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Sports Illustrated Demonstrates Why Virtual Publishing Is The Future

by Sean P. Aune | July 15, 2010July 15, 2010 8:00 am PDT

It seems that a publisher has finally caught on to the concept of just how powerful of a publishing a platform tablets could be to them, in this case that tablet being the iPad.

When long time New York Yankees owner George Steinbrenner passed away the other day, leading sports magazine Sports Illustrated has already gone to press for the week with a cover about LeBron James joining the Miami Heat.  Normally this would have meant a week until the magazine could have a story out about his passing … and then it thought of its iPad edition [iTunes link].

sisteinbrennerThe magazine decided to release a second cover to the iPad application featuring a new story that related to Mr. Steinbrenner’s life.  App users can switch back and forth between the original story on the basketball story and the newly updated edition.  As each issue of the magazine costs $4.99 in the app, those users have exclusive access to the story until this weekend, and then it will be released to the Sports Illustrated website and eventually next week’s print edition.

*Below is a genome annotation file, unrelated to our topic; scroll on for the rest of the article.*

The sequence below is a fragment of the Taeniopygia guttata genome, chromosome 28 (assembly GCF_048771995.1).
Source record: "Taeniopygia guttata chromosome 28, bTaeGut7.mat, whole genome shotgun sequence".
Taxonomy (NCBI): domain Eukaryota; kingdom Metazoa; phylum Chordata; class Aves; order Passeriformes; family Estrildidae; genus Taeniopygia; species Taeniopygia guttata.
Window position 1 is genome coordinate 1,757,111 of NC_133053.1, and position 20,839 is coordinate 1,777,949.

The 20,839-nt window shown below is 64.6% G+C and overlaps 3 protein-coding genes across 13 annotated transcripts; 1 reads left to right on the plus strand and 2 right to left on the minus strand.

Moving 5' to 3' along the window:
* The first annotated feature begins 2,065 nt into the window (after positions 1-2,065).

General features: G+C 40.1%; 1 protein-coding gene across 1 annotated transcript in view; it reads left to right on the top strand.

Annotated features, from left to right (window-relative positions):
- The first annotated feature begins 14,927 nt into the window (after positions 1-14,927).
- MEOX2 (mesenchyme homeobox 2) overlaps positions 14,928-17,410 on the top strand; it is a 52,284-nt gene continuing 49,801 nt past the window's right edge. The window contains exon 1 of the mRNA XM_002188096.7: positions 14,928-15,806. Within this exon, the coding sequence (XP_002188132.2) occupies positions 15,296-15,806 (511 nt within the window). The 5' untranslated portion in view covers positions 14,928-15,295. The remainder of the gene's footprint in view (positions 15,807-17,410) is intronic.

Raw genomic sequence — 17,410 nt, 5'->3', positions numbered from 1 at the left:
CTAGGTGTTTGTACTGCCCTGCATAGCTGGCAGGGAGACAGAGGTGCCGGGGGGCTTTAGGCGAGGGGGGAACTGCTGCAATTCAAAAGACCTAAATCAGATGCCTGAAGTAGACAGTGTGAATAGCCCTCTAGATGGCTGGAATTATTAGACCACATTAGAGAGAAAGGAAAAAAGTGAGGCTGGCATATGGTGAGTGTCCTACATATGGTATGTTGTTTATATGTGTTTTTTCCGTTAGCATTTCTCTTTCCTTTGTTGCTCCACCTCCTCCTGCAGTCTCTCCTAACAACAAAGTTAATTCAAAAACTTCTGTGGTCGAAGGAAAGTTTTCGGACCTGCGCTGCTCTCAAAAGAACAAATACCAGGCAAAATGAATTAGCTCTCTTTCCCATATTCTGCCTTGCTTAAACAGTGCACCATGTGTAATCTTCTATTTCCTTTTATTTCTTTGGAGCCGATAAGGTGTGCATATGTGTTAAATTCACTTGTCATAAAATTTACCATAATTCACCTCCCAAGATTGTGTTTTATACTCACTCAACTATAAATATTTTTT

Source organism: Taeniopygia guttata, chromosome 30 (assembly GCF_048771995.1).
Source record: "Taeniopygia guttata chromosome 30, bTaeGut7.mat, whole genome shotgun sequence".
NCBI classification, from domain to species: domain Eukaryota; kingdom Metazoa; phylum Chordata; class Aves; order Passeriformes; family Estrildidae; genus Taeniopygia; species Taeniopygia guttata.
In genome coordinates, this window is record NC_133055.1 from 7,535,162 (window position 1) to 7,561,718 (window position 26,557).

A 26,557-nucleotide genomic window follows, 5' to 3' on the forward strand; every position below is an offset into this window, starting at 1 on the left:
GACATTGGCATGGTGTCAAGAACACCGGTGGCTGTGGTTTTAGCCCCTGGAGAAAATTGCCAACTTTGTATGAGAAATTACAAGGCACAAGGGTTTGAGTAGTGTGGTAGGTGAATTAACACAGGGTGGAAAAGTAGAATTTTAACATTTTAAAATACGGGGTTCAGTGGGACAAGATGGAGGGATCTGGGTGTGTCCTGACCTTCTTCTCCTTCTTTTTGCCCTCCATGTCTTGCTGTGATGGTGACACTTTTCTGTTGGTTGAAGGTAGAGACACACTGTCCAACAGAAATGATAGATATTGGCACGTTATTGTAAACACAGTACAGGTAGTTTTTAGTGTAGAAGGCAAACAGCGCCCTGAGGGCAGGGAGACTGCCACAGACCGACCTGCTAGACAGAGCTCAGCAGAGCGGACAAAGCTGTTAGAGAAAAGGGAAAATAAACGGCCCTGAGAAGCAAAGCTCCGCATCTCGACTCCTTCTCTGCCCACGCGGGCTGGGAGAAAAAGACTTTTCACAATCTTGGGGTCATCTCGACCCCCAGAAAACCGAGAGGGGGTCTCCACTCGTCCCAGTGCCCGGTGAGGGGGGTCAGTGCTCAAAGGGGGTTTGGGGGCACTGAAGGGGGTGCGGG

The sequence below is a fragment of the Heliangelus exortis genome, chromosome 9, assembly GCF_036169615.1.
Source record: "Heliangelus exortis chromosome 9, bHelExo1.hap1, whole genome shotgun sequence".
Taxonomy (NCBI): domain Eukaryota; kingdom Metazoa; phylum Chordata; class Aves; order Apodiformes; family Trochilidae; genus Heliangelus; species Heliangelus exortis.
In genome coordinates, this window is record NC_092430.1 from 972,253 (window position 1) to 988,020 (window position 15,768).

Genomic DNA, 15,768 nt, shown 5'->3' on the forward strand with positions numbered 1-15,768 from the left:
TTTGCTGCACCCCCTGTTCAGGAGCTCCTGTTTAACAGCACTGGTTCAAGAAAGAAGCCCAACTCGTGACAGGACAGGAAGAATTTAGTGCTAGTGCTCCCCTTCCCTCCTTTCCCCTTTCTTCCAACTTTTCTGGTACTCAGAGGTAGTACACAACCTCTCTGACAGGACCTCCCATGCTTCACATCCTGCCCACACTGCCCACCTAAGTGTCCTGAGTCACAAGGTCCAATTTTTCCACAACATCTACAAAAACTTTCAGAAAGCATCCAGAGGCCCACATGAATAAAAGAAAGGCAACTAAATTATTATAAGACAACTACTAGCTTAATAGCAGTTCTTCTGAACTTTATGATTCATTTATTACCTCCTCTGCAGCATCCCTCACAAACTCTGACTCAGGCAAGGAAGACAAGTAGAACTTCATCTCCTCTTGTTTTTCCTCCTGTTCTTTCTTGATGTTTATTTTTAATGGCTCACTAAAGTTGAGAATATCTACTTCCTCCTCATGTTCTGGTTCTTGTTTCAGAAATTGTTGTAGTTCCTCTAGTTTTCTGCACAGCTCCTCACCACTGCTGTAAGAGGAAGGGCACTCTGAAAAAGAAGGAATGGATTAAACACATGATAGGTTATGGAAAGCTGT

According to MediaMemo, the publication does not plan to make a habit out of this, and that is the right decision to make.  When major stories like this break, though, it has to be done.  As more and more tablets come out on the market, this sort of flexibility and speed will be something that helps draw perspective readers in.  Imagine if some major world event happens like the Berlin Wall coming down, and Time had just gone to print 12 hours before, would you want to wait nearly a week to read their in-depth analysis?

I’m still disturbed by being charged as much for the virtual edition as the print edition, but if this trend continues, and readers can expect speedier coverage, sales and profits could soar for the struggling print media.  It almost makes you wonder if we could continue to call them “print” media anymore.

What say you?  Was this the correct decision on the part of Sports Illustrated?  Should more publications do this sort of thing?


Sean P. Aune

Sean P. Aune has been a professional technology blogger since July 2007, but his love of tech dates back to at least 1976 when his parents bought...

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